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 user 2007-01-03 at 12:38:00 pm Views: 36
  • #17256

    How much do you pay for free shipping?
    it comes to online purchases, no two words are more likely to require a
    calculator than “free shipping.”As with music and frequent flyer miles,
    consumers like their shipping free. But when they do the math, they
    realize that free shipping is often an oxymoron. Somebody has to pay
    for all of those Styrofoam peanuts.According to a recent survey by
    online retailer trade group Shop.org, 75 percent of online shoppers
    said that free shipping was important to their decision-making process.
    At the same time, many online retailers have upped the ante on free
    shipping by requiring higher price thresholds and other conditions.It
    seems that retailers have studied up on a 2005 report by Wharton
    Business School professor David Bell and two colleagues from other
    business schools. After analyzing purchase patterns at retailers such
    as Amazon.com, Bell and his colleagues found that given the choice,
    online shoppers prefer a free shipping offer that saves $6.99 versus a
    $10 discount.”It’s counterintuitive,” said Bell. “If a company offered
    $10 off an order, they got more people ordering, but by offering free
    shipping they got an even bigger response.”Bell’s study also found that
    shoppers became indifferent when choosing between a high price with
    free shipping or a low price that requires paying for shipping. Those
    who paid the high price ended up shopping less frequently. When
    Amazon.com lowered its free shipping threshold to $25 from $50, Bell
    said, the company found that shoppers ordered in smaller volumes but
    shopped more often.Small specialty online retailers who might not be
    able to afford to offer free shipping have experimented with limited

    Frontier Angel, a Grass Valley-based Internet retailer
    (frontierangel.com), found a shipping solution that encourages local
    customers.”If someone lives right down the street, I just consider it a
    local discount,” said company owner Diane Longacre. Frontier Angel
    ships hand-made soaps free to buyers in surrounding Zip codes 95959,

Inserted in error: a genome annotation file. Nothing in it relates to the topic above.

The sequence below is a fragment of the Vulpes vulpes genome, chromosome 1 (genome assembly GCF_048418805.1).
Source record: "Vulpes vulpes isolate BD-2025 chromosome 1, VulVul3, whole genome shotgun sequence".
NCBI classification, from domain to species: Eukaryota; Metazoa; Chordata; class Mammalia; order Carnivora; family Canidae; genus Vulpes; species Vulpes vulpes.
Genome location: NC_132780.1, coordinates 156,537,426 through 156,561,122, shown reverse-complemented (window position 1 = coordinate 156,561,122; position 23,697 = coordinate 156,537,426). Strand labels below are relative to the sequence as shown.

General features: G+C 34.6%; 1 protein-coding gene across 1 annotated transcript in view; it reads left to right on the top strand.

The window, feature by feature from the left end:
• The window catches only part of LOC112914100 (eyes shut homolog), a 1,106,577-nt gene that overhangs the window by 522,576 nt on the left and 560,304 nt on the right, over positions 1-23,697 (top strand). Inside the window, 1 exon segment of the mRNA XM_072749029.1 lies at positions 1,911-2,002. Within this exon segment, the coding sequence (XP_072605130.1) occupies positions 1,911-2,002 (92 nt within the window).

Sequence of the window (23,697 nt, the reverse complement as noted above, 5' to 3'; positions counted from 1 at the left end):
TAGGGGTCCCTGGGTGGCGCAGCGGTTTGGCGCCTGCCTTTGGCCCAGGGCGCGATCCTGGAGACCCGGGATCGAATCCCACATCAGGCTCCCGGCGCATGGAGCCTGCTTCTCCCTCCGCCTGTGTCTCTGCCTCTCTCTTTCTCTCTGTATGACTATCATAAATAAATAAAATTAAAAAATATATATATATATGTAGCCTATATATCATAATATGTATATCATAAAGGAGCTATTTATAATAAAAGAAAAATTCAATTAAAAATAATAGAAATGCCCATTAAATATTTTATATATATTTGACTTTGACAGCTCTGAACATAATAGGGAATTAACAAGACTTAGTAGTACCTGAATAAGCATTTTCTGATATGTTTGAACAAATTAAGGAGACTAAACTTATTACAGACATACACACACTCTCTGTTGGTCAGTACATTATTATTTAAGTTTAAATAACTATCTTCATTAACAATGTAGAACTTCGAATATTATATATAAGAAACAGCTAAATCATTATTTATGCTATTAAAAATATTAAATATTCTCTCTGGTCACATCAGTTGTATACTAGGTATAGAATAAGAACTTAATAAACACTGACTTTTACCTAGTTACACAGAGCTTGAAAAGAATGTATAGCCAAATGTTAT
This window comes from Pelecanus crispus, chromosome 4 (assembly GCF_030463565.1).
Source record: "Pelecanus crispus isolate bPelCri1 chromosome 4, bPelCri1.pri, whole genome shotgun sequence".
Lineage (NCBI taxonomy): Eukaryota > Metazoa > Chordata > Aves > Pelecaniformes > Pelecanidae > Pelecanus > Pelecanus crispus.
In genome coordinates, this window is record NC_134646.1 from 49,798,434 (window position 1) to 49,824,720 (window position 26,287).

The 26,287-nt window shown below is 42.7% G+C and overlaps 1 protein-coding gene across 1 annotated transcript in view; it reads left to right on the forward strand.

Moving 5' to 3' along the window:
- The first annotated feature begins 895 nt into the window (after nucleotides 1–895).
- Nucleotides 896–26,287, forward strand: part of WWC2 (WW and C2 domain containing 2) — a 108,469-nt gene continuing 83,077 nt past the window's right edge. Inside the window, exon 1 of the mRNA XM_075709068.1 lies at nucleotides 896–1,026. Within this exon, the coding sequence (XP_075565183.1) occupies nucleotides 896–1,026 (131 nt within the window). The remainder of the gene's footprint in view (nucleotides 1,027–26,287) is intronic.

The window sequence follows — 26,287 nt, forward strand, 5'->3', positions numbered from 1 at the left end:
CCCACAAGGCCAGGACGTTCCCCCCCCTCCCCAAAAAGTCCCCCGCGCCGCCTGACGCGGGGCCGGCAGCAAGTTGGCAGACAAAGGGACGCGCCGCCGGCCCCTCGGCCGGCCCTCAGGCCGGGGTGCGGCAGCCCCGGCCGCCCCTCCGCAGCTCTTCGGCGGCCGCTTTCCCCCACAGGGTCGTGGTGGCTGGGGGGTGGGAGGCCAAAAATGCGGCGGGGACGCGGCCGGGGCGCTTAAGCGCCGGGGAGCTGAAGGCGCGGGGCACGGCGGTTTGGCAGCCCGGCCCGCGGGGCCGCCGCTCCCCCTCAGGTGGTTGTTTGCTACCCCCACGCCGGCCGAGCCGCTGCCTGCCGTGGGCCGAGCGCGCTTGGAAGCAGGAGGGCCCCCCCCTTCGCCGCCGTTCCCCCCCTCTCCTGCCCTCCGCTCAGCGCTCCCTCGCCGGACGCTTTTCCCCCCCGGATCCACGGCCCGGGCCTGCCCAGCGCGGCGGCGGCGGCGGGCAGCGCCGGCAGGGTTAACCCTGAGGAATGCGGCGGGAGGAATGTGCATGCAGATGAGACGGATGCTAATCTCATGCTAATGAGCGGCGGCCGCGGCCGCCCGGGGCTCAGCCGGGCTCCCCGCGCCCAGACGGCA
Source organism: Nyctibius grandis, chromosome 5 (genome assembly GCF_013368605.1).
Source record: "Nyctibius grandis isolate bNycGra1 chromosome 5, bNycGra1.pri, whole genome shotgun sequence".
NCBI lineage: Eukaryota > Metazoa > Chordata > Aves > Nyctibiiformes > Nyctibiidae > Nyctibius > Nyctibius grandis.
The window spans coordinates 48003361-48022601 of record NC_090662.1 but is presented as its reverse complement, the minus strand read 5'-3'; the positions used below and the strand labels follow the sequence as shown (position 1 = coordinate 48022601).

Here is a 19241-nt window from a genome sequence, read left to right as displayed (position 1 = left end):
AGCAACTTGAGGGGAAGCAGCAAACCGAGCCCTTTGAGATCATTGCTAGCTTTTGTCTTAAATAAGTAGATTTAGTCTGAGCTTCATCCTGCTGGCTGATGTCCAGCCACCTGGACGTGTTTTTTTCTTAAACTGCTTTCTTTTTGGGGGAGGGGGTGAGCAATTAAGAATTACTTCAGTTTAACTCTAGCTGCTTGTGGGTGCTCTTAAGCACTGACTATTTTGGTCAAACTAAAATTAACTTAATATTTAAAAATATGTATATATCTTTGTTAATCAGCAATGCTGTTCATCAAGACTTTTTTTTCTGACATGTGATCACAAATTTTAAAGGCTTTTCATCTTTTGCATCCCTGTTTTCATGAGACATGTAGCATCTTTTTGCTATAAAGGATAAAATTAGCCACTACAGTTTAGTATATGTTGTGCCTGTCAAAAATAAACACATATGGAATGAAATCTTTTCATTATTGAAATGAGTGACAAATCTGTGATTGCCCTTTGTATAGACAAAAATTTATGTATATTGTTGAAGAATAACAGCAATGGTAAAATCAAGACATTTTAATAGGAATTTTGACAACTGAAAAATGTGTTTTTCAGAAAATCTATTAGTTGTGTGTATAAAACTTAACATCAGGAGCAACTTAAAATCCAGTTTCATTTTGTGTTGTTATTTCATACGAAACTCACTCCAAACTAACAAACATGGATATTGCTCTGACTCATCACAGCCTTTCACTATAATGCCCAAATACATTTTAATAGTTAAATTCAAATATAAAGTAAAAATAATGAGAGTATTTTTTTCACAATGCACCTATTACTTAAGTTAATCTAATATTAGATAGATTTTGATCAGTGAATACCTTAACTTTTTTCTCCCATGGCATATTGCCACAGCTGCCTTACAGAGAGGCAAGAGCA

95949 and 95945. Longacre said that she adopted the policy after
    learning that it’s standard practice in her industry.Understanding how
    attractive free shipping is to potential customers, Longacre said that
    she occasionally offers free shipping with a price threshold of $15.
    During a two-week period in October, this limited offer drew an
    increase in sales of 35 percent.

    THe Nevada City body care
    retailer, V’tae (vtae.com) linked its Web site to UPS a year and a half
    ago. UPS totals the cost for each individual order.V’tae president
    Alanna Haley said that the company switched from using a table rate
    because it “seemed absurd” that a customer buying a product for $4.99
    would pay $4.95 for shipping, the lowest shipping price.While switching
    from a table rate to UPS didn’t raise the sales, V’tae occasionally
    rolls out a free shipping offer to boost sales.”Shipping is very
    expensive, so we try to do [free shipping] as a special every once in a
    while,” Haley said.The bottom line is that somebody has to pay for free
    shipping, and fewer online stores are willing to take the hit. But some
    do and see it as a key differentiator.

    Truly free shipping rare but not extinct
    the days of Kozmo.com delivering a 60-cent package of M&Ms for free
    by bike messenger have long disappeared, some companies have managed to
    transform free shipping into big profits.

    One such company is
    Miami-based Databazaar.com, an online retailer of printers and printer
    supplies. When Databazaar.com began offering free shipping with no
    conditions or minimums five years ago, sales spiked 20 percent. With
    2005 sales figures totaling $31 million, CEO Oney Seal remains
    committed to what he calls “truly free shipping.”"We’re making a
    smaller profit than our competitors,” said Seal, admitting that the
    decision to lower the price threshold from $50 to zero was difficult.
    “Shipping remains one of the biggest items on our P&L.”Seal said he
    tries to cut costs in other ways, like increasing efficiency. In the
    world of Internet price aggregators, he claims shoppers comparing
    apples to apples (such as an ink jet cartridge) are more likely to
    click over to Databazaar.com in search of free shipping.Not only does
    truly free shipping attract more eyeballs, but more repeat business, as
    well, according to Tony Hsieh, CEO of the Las Vegas-based Web shoe
    retailer Zappos.comSince offering condition-free shipping both ways
    (deliveries and returns) seven years ago, Zappos.com’s sales rose from
    $1.6 million in 1999 to a projected $575 million in 2006.”In the short
    run, it means less profit, but I think it’s definitely connected to the
    growth,” said Hsieh of the company’s free shipping policy.”Our site is
    driven by word of mouth and repeat customers. Every time we do
    something to improve our service, we see repeat numbers go up.”

    Free shipping in some form is here to stay
    the hyper-competitive world of online retailing, consumers can probably
    count on free shipping in some form for the long term. In some
    categories such as shoes, dominant retailers like Zappos.com have
    forced their competitors (grudgingly, no doubt) to offer truly free
    shipping.”As a retailer you almost have no choice,” said Scott
    Silverman, executive director of Shop.org “It almost becomes a cost of
    doing business. I don’t mean to sound flippant, but retailers don’t
    have a choice in the matter if they want to be competitive.”